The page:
Hatchet, Gary Paulsen: Never read it, but my daughter has. She couldn't stop taking about not only how much she hated the book, but how stupid she thought it was. I can only think of one other book that she might have liked less. She was older by then, and I wasn't reading books with her, so I can't comment, but I had to pass these comments along.

His Dark Materials, Philip Pullman: I have a copy of it. It's unread. It will probably remain so. My brother gave it to me as a gift. I hadn't heard of it, so he explained it to me. Since it was a gift, I didn't ask, "why the hell would you think that this might interest me?" Your mileage may vary. I listed it here so you can form your own opinion when I could have just ignored it.

Lord of the Flies, William Golding, E. L. Epstein. I was never assigned to read this, but there was a copy on my bookcase at home. (I have older siblings who were readers, along with my parents.) Another classic YA book. Read the original. Don't just watch the movies. I enjoyed it as much as any other classic. (I'm pretty sure that I read it after I saw a movie -- one from the 80s, I think.)

* * *

That's it for this time. I'll check this link again soon.

Friday, February 19, 2016

Greek - Norse - Egyptian - Mythology Trilogy (Weaver)

Greek - Norse - Egyptian - Mythology Trilogy, by Stephan Weaver, 2015

These three books were released as a trilogy and I picked it up when they were available for free. Worth every penny I paid, and not a penny more.

You might also note that there is only one date in the title because all three books have a 2015 date. (Amazon lists them all as June to July 2015).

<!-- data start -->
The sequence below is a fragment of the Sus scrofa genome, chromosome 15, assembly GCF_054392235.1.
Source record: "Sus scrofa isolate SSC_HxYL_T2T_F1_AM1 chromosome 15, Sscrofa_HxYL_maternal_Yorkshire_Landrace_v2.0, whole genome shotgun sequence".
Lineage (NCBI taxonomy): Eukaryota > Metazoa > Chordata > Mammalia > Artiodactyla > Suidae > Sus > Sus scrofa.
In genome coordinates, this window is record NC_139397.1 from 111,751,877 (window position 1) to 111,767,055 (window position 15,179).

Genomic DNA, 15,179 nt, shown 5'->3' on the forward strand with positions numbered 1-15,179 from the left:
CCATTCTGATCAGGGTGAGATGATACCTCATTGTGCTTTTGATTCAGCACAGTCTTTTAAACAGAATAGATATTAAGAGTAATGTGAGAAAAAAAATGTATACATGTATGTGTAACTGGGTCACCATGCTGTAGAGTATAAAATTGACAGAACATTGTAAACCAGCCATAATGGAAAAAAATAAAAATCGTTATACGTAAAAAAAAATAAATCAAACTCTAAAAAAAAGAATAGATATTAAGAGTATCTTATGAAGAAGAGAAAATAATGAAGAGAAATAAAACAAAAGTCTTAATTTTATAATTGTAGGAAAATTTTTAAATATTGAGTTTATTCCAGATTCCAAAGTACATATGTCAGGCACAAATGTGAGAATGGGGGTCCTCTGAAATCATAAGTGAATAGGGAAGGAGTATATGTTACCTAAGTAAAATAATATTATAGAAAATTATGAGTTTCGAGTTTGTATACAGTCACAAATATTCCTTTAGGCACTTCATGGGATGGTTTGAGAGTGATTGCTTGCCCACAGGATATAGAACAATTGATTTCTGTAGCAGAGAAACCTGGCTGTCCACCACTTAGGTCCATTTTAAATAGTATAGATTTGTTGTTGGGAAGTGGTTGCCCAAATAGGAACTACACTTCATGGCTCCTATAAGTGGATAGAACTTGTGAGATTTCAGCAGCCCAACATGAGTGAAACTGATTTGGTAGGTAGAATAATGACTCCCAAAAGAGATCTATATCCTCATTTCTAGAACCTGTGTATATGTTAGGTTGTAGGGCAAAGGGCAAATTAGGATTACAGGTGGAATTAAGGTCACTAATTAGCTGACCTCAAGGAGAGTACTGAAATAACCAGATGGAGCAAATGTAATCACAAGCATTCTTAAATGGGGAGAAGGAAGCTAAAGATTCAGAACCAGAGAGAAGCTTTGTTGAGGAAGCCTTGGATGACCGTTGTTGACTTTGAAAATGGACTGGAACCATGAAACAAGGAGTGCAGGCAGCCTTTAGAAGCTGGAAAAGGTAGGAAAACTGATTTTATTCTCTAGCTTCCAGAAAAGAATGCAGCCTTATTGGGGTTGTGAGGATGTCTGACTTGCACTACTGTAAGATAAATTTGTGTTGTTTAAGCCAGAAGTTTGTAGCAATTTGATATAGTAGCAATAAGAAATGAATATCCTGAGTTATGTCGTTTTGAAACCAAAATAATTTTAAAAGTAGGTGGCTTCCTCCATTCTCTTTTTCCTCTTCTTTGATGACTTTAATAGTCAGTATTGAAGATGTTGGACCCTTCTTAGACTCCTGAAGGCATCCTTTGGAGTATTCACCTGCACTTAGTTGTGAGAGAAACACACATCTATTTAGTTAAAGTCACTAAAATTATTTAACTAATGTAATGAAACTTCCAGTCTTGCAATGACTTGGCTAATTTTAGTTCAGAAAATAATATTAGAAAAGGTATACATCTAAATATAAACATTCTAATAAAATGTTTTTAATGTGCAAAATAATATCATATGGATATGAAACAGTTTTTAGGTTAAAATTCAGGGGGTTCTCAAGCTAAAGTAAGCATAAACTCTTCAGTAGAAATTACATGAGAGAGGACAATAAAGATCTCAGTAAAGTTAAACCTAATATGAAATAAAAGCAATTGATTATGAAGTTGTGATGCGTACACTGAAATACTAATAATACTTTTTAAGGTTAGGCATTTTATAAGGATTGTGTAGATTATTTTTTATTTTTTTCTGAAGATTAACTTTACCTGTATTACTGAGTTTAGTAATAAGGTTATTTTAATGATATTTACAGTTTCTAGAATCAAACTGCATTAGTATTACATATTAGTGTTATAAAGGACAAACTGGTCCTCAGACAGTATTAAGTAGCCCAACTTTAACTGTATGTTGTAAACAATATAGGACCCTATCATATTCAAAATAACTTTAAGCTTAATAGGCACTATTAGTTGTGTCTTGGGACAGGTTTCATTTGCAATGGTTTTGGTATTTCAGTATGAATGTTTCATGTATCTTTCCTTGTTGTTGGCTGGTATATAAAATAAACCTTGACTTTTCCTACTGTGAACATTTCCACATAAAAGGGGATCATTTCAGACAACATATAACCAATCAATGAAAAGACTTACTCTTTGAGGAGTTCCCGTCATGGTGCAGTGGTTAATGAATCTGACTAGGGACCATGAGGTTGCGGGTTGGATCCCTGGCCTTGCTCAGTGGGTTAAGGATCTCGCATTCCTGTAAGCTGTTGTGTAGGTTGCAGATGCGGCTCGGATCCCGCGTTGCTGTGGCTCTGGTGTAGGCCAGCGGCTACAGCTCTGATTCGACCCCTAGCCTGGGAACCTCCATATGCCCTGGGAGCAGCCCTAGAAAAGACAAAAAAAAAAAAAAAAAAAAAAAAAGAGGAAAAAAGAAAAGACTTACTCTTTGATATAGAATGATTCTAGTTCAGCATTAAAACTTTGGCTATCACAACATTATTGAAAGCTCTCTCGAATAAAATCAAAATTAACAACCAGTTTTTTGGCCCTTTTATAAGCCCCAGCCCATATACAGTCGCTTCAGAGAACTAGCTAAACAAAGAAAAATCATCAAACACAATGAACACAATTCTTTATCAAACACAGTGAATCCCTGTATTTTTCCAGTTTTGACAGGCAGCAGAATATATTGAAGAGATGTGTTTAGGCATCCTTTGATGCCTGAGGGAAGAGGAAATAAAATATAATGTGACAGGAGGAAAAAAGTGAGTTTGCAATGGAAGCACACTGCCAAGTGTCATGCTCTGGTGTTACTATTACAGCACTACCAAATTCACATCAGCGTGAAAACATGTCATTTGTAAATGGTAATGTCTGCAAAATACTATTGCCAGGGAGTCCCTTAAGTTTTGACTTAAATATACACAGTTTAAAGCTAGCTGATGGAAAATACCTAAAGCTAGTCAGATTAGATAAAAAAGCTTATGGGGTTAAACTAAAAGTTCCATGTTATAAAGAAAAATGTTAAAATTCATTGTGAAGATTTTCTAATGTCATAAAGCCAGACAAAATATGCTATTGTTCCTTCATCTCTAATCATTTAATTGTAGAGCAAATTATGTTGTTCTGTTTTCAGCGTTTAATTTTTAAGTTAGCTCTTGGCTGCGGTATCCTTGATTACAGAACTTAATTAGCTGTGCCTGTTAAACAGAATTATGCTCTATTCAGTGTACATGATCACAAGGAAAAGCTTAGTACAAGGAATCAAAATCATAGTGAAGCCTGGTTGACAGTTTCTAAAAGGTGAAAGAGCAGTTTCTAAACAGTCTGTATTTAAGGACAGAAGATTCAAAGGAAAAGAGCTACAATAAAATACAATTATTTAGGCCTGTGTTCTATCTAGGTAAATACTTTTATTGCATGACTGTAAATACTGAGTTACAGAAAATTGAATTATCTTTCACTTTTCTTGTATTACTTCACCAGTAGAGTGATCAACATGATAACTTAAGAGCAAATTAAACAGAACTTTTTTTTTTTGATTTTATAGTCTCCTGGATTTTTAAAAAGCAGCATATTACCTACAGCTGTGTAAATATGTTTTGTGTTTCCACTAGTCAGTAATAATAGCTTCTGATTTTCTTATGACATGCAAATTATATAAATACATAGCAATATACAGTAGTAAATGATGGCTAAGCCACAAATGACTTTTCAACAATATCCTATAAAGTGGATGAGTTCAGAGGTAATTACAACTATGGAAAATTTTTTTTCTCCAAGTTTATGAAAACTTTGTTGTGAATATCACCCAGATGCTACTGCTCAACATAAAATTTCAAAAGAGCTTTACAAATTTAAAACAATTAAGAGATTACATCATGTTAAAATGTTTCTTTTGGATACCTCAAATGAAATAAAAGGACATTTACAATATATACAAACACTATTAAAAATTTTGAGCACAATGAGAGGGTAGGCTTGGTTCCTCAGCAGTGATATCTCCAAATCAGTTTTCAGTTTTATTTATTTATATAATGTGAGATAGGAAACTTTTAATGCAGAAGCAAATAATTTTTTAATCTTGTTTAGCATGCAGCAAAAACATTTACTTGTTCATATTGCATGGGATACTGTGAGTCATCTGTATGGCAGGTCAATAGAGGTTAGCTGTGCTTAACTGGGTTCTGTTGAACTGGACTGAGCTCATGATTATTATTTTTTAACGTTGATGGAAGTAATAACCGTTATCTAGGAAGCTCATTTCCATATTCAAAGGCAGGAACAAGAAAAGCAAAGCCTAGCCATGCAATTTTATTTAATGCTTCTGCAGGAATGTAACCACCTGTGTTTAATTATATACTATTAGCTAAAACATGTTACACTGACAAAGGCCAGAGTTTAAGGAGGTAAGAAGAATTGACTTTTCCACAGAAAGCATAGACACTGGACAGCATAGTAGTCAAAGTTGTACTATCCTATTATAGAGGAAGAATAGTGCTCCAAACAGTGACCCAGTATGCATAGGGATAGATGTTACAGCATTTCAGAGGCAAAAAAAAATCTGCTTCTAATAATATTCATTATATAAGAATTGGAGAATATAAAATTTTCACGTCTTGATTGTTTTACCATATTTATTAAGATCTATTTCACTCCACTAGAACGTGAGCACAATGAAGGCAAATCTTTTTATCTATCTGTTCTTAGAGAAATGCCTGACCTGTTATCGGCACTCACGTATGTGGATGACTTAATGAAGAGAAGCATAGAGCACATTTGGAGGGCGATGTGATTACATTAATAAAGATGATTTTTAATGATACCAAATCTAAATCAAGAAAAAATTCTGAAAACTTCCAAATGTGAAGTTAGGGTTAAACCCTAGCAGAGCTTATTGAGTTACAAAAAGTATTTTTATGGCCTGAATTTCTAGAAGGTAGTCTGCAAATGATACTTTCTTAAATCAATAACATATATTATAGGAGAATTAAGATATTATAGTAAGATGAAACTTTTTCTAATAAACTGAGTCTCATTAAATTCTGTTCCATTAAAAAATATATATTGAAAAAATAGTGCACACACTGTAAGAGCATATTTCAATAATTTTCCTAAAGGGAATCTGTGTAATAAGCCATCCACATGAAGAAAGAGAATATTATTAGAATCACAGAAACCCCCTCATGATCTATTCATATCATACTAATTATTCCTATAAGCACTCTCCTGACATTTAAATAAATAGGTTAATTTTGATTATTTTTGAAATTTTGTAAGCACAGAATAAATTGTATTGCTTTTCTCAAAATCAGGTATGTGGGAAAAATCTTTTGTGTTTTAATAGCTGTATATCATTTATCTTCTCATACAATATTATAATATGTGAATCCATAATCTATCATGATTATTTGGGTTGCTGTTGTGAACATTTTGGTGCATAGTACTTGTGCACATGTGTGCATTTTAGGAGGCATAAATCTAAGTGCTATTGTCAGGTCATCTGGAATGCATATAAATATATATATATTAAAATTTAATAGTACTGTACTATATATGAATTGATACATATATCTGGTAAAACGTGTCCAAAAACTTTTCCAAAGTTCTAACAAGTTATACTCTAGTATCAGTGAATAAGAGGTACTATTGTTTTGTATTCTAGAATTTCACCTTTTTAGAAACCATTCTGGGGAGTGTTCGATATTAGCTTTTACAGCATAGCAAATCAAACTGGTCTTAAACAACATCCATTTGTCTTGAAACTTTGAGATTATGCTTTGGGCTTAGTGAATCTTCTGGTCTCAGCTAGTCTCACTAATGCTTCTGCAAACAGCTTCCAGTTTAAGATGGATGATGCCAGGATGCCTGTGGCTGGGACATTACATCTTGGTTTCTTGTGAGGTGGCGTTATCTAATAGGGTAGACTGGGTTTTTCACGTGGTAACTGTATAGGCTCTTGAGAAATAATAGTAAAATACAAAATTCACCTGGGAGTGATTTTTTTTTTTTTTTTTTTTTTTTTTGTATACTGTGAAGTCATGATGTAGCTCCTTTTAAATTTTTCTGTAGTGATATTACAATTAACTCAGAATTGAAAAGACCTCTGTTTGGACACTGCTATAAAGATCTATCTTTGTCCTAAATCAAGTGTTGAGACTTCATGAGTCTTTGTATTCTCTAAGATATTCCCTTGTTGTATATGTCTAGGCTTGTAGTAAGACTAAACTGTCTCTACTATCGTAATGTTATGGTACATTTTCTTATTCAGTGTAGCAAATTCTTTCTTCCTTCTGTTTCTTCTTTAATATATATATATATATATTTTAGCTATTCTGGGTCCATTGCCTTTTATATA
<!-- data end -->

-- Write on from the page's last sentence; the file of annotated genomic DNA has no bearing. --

Basically, the three books are poorly organized, somewhat repetitive, and in need of an editor to fix ridiculous inconsistencies. (Like an Egyptian god with, apparently, two right eyes.) I was reading the kindle version and got to the "bonus chapter" of the Greek book -- and immediately wondered how I'd gotten to the bonus chapter already? How short was this book? Short. All of them. You could read the trilogy in an afternoon if you wanted to.

The books aren't very well researched. You could probably do better checking websites online. You'd probably find more information as well.

Thankfully, I didn't spend any money on this. Since I downloaded this on request from a newsgroup I saw a post in (actually, in a "subreddit"), I'll refrain from posting a reivew on Amazon, but there was little to this "trilogy".

Goals 2015: I'm not sure that I could count this toward anything. It was short, and written in the past year. Not much else to classify it.

Thursday, February 18, 2016

Great Train Robberies of the Old West